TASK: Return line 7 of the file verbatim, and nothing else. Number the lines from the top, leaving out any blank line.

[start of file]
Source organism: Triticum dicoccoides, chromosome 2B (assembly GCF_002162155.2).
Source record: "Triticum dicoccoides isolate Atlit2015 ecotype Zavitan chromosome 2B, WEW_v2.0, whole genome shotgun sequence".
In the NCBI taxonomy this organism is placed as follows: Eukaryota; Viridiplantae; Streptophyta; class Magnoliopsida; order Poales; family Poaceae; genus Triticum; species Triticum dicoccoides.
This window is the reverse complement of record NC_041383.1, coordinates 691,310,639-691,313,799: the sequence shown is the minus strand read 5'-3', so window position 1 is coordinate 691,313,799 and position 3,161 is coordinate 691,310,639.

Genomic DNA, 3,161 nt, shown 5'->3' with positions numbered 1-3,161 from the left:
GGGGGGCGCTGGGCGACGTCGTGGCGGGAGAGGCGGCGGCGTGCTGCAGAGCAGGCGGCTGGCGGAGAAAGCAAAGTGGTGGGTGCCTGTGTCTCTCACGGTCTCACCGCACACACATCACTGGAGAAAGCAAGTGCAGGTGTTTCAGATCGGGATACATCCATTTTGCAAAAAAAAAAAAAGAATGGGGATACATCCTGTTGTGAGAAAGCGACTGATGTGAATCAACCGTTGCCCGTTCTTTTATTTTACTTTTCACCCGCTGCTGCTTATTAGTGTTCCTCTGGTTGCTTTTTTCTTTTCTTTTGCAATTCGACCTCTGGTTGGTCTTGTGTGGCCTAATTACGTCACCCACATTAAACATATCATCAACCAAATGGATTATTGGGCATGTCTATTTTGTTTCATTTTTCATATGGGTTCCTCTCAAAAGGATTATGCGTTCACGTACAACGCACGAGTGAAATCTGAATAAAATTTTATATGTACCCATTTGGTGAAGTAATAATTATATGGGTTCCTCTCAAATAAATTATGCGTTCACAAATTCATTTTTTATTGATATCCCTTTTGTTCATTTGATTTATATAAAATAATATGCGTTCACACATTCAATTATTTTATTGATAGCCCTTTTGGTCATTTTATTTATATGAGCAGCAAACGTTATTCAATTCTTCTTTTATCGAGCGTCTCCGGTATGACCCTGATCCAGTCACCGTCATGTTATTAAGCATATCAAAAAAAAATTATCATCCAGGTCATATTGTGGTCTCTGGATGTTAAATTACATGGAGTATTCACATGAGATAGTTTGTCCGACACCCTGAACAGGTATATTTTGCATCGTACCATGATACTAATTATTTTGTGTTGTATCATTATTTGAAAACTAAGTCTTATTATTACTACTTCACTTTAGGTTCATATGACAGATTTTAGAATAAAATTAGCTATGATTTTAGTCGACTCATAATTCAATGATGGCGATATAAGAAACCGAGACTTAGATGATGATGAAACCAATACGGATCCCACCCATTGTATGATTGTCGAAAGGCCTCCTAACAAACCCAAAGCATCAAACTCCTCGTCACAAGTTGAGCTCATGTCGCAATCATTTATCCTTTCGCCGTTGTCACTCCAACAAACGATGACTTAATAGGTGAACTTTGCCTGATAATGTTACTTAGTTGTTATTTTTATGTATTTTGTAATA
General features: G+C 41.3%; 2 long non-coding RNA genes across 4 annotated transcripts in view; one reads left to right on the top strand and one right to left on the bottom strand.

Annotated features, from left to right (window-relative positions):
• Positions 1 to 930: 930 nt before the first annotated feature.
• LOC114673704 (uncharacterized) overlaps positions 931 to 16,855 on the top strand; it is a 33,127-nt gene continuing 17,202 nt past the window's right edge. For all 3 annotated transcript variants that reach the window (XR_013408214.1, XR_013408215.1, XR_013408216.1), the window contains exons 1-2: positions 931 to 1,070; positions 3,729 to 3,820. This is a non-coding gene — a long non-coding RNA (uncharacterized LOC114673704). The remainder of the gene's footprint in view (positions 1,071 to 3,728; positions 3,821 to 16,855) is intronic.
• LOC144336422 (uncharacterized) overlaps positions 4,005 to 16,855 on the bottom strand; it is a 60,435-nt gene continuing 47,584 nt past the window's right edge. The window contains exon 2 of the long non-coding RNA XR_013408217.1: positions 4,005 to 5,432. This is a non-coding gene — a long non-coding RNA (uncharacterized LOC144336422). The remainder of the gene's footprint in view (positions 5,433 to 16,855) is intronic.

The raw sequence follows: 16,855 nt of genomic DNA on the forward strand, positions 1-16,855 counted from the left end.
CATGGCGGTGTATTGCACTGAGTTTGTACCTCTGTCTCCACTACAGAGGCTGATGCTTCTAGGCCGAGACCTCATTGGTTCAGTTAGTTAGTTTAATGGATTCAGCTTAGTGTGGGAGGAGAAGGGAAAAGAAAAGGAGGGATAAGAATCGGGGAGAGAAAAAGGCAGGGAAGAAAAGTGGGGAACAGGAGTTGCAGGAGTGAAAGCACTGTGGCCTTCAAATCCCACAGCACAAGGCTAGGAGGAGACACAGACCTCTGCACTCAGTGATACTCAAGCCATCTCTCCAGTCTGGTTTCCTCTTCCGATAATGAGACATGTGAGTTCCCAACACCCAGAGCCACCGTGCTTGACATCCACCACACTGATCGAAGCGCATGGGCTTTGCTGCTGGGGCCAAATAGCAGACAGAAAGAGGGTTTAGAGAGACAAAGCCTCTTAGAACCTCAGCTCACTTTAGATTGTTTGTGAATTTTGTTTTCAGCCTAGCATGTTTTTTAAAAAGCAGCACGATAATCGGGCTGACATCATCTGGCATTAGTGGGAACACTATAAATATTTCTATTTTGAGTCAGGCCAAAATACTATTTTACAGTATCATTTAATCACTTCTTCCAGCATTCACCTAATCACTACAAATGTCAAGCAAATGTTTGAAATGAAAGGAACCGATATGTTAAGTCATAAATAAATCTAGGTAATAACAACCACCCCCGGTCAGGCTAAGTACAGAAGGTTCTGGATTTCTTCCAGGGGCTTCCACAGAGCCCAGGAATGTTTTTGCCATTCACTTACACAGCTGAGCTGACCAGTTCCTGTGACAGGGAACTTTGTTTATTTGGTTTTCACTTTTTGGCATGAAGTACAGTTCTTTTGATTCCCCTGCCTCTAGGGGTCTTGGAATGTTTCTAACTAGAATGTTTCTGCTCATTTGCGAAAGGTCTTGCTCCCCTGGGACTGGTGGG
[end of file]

General features: G+C 41.3%; 2 long non-coding RNA genes across 4 annotated transcripts in view; one reads left to right on the top strand and one right to left on the bottom strand.